They call him "Rod the Bod" these days, for the power-forward play that makes 6-foot-5 1/2, 225-pound Wake Forest junior Rod Griffin the most valuable basketball player in the Atlantic Coast Conference this season.

Griffin coleads the ACC in scoring, ranks fourth in the nation and far ahead of any other ACC player in field-goal percentage, and holds fifth in the conference in rebounding. No player among the ACC's top 10 rebounders is as short as Griffin.

He has been an ACC standout since his freshman year. What makes it so remarkable is that he was not widely recruited. Wake Forest coach Carl Tacy, who observed Griffin at his summer camp here, was the only ACC coach personally to contact Griffin at rural Fairmont, N.C.

Lefty Driesell was more aware of young Griffin than Dean Smith or Norm Sloan. He was one of eight other college coaches to at least send a brochure or letter. In this conference of high-intensity play and even higher-octane recruiting, Griffin was a "mistake." Smith left the state playoffs without even watching him; Driesell signed Mike Cherry of Elm City.

Cherry transferred out of College Park to Guilford during his freshman season.

Griffin went on to lead Wake Forest into first place in the ACC this season. The Deacons, 8-2, try to protect their one-game lead over North Carolina when they play Maryland Tuesday day night at Greensboro Coliseum, site of next week's ACC tournament.

The regular-season champion earns a first-round bye for the tournament.

What makes Griffin so valuable to this 20-4 team is the catalyst role he plays as the team's only power player. Take away Griffin and Wake is a team with three guards and a slender, 6-foot-11 centeR, whose game is finesse.

In a double-post offense, Griffin plays low, with 6-11 Larry Harrison high. Tacy altered his offfensive philosophy this season; the Deacons changed from a perimeter-shooting team to a club that runs under control and looks inside first.

Griffin always thought he could play in the ACC. He dreamed of attending Carolina because Charlie Scott was his hero. And, since recruiters weren't knocking down the door, he kept his fingers crossed and practiced in the backyard. His mother, a former North Carolina A&T player, fed him Alley-Oop passes.

"She either felt sorry for me, or she had the urge to play basketball again," said Griffin. "We were all N.C. State fanatics then, because they had David Thompson and had gone undefeated."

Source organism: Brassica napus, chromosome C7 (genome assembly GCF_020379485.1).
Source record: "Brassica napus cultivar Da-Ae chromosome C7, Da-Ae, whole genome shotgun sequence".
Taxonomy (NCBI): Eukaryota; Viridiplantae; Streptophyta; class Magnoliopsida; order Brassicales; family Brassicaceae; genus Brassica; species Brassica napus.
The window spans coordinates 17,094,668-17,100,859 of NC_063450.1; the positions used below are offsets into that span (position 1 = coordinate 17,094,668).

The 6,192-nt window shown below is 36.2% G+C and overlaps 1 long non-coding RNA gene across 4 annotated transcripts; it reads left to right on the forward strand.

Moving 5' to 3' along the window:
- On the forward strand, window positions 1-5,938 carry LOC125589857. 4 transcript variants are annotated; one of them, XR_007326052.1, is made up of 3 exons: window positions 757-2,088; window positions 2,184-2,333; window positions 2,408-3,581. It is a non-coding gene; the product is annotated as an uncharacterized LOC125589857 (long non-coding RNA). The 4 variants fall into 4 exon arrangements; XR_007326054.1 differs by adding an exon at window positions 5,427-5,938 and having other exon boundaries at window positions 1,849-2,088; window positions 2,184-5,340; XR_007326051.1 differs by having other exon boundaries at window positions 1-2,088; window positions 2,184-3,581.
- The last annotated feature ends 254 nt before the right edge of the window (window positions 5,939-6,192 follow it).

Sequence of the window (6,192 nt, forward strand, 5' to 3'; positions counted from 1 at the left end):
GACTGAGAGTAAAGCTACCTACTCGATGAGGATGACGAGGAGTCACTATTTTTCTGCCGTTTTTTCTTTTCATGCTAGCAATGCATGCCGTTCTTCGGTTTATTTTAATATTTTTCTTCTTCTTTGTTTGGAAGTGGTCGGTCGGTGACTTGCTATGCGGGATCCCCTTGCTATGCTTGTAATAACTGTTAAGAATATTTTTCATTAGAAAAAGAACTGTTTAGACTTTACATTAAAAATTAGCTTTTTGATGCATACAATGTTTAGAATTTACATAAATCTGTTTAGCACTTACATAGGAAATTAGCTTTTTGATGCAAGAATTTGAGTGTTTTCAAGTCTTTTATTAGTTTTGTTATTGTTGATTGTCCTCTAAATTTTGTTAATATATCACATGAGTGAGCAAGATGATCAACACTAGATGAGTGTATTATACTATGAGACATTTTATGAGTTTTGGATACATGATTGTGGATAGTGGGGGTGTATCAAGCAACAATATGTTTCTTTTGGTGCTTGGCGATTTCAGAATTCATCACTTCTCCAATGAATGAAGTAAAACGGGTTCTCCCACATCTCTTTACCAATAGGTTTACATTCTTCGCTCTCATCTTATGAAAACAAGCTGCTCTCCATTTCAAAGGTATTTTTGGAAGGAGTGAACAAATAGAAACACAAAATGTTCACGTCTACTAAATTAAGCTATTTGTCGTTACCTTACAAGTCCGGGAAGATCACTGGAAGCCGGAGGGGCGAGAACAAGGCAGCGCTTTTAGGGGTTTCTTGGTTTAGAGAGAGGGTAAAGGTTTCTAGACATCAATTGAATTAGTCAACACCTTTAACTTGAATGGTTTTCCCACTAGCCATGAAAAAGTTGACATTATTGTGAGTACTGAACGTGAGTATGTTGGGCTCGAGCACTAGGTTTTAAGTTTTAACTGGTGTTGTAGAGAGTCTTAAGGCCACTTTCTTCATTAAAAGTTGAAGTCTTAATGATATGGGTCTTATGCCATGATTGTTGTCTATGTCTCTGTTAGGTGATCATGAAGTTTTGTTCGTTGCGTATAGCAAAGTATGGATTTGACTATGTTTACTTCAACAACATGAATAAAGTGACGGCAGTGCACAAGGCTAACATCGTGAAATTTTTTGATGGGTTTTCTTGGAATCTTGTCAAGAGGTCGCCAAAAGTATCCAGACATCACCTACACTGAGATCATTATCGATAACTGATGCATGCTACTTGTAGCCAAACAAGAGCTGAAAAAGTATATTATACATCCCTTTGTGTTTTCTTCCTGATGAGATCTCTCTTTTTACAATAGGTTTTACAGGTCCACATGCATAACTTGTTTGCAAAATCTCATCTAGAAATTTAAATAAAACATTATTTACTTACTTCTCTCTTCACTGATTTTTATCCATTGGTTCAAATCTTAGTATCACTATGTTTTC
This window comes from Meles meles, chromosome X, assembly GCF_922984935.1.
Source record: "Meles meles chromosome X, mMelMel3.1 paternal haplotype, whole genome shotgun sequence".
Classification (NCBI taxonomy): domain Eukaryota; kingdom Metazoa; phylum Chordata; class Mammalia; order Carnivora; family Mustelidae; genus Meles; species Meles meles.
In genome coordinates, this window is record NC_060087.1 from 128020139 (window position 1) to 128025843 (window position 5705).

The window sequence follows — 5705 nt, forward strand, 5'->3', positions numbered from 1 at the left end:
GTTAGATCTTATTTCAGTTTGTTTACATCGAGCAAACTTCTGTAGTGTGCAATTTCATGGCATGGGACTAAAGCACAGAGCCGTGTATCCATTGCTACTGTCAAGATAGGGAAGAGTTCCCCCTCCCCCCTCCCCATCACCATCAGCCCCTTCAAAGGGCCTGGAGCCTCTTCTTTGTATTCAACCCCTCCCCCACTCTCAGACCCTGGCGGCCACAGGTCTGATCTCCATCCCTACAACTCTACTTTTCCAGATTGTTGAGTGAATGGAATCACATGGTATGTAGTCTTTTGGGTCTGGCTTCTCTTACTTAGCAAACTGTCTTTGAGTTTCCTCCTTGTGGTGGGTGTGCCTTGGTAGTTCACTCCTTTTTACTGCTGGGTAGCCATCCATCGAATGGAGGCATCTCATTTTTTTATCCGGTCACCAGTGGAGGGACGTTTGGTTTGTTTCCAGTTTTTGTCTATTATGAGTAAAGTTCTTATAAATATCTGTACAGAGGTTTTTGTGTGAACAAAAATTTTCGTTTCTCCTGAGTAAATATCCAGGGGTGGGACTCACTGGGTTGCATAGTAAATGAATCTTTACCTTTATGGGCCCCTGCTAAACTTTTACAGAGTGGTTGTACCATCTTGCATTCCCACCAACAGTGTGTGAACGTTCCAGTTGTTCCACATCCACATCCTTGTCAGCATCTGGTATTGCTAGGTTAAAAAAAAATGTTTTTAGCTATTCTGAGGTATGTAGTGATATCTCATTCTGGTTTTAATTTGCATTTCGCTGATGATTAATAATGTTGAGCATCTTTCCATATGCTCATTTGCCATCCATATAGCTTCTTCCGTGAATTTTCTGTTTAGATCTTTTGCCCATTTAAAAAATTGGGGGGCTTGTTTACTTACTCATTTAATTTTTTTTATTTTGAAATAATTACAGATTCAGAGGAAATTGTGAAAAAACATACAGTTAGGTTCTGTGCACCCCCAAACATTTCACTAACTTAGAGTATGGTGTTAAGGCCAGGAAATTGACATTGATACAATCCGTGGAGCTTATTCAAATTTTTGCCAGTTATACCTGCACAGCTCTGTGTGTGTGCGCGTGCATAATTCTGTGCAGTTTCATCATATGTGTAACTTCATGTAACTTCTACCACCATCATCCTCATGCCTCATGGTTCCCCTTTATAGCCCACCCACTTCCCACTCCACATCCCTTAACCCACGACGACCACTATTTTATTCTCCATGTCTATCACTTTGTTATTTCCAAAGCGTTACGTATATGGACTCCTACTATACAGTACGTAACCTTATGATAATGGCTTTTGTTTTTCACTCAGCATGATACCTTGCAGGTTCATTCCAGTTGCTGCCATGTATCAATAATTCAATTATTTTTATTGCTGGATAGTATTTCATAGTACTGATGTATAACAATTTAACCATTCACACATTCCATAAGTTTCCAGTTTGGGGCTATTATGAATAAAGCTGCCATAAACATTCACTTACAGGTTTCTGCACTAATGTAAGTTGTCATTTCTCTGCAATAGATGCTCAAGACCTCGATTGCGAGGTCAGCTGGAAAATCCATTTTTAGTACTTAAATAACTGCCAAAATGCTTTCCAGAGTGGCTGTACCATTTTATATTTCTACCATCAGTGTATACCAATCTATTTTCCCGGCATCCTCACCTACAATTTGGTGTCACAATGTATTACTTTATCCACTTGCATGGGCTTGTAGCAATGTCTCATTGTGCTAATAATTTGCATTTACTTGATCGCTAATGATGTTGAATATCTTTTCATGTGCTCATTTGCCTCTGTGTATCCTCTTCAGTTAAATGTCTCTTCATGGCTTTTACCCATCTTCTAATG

Playing with his mother, Griffin developed some of the great body control that enables him to consistently play well against ACC power forwards as much as 4 1/2 inches taller than he.

"When you play against guys who are 6-10 or 6-8 and you're only 6-5 1/2, you have to compensate. When I go up, I try to draw the foul and then score the basket. A lot of my shots may look weird, but I'm accustomed to using them in practice."

Griffin is averaging 21 points a game this season; he averages only 12 shots a game. He has made 154 of 242 shots for 63.6 per cent accuracy and 111 of 139 free throws, a 79.9 per cent rate, fourth in the ACC.

Griffin espouses team-oriented goals, talking about how each of his teammates fit in to make the Deacons a highly ranked team.

Freshman guard Frank Johnson said simply: "Rod is our game plan."

The goal for Maryland Tuesday night is to gain some consistency and play a solid road game against a top ACC team. Maryland, 18-6 overall and 6-4 in the ACC, has a 2-2 road record this season, having been blown out by 22 points at Clemson and 27 at North Carolina.

For freshman guard Jo Jo Hunter, whose play will be a key to Maryland's success, there is a big difference between playing to a cheering home crowd and an antagonistic Tobacco Road gallery.

"When we play at home and the crowd is behind us, the adrenalin starts flowing more," he said. "On the road, when you make a mistake, the crowd isn't there to bring you back up."

Meanwhile, Maryland trainers are trying to get forward Steve Sheppard fitted with a special orthopedic sneaker to give his injured left achilles tendon more support. He will resume practice next week but at least one team source doubts he will be ready for the tournament.

"If he can go on it, he'll play," said trainer Jim Weir.